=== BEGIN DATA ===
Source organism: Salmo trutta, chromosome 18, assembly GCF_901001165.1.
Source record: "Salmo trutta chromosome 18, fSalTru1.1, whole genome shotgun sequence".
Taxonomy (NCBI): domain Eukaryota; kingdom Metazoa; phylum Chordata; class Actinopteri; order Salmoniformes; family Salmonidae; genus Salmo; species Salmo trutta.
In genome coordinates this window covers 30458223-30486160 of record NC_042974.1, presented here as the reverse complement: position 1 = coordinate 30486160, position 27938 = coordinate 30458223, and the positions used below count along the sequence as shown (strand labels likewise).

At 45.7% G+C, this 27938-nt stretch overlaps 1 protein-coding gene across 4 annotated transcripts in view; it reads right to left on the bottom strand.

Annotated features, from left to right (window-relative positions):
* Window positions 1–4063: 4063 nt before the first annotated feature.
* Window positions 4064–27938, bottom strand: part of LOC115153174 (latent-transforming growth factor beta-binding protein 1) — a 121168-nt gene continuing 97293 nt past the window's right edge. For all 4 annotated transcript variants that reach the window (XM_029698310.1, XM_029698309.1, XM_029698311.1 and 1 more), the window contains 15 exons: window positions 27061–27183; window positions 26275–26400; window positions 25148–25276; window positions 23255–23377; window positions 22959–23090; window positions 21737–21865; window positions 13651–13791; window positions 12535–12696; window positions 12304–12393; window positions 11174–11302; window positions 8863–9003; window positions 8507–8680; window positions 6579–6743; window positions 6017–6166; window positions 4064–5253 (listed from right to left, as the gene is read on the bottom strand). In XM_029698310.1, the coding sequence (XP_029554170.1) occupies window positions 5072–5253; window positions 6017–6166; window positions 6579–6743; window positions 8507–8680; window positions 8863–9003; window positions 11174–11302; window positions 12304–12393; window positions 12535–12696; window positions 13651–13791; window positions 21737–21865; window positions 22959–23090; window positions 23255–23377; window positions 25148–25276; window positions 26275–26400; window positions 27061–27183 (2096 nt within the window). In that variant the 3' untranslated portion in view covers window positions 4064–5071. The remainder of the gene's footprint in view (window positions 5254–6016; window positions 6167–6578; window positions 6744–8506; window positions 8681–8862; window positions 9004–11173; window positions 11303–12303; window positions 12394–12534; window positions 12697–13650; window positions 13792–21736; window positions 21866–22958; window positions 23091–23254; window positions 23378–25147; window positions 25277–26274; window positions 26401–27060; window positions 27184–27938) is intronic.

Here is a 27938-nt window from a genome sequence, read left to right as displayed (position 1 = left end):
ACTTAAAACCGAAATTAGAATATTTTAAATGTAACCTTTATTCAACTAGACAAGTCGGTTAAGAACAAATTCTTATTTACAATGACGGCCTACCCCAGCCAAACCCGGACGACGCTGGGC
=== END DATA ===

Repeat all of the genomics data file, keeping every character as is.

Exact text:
Source organism: Salmo trutta, chromosome 18, assembly GCF_901001165.1.
Source record: "Salmo trutta chromosome 18, fSalTru1.1, whole genome shotgun sequence".
Taxonomy (NCBI): domain Eukaryota; kingdom Metazoa; phylum Chordata; class Actinopteri; order Salmoniformes; family Salmonidae; genus Salmo; species Salmo trutta.
In genome coordinates this window covers 30458223-30486160 of record NC_042974.1, presented here as the reverse complement: position 1 = coordinate 30486160, position 27938 = coordinate 30458223, and the positions used below count along the sequence as shown (strand labels likewise).

At 45.7% G+C, this 27938-nt stretch overlaps 1 protein-coding gene across 4 annotated transcripts in view; it reads right to left on the bottom strand.

Annotated features, from left to right (window-relative positions):
* Window positions 1–4063: 4063 nt before the first annotated feature.
* Window positions 4064–27938, bottom strand: part of LOC115153174 (latent-transforming growth factor beta-binding protein 1) — a 121168-nt gene continuing 97293 nt past the window's right edge. For all 4 annotated transcript variants that reach the window (XM_029698310.1, XM_029698309.1, XM_029698311.1 and 1 more), the window contains 15 exons: window positions 27061–27183; window positions 26275–26400; window positions 25148–25276; window positions 23255–23377; window positions 22959–23090; window positions 21737–21865; window positions 13651–13791; window positions 12535–12696; window positions 12304–12393; window positions 11174–11302; window positions 8863–9003; window positions 8507–8680; window positions 6579–6743; window positions 6017–6166; window positions 4064–5253 (listed from right to left, as the gene is read on the bottom strand). In XM_029698310.1, the coding sequence (XP_029554170.1) occupies window positions 5072–5253; window positions 6017–6166; window positions 6579–6743; window positions 8507–8680; window positions 8863–9003; window positions 11174–11302; window positions 12304–12393; window positions 12535–12696; window positions 13651–13791; window positions 21737–21865; window positions 22959–23090; window positions 23255–23377; window positions 25148–25276; window positions 26275–26400; window positions 27061–27183 (2096 nt within the window). In that variant the 3' untranslated portion in view covers window positions 4064–5071. The remainder of the gene's footprint in view (window positions 5254–6016; window positions 6167–6578; window positions 6744–8506; window positions 8681–8862; window positions 9004–11173; window positions 11303–12303; window positions 12394–12534; window positions 12697–13650; window positions 13792–21736; window positions 21866–22958; window positions 23091–23254; window positions 23378–25147; window positions 25277–26274; window positions 26401–27060; window positions 27184–27938) is intronic.

Here is a 27938-nt window from a genome sequence, read left to right as displayed (position 1 = left end):
ACTTAAAACCGAAATTAGAATATTTTAAATGTAACCTTTATTCAACTAGACAAGTCGGTTAAGAACAAATTCTTATTTACAATGACGGCCTACCCCAGCCAAACCCGGACGACGCTGGGC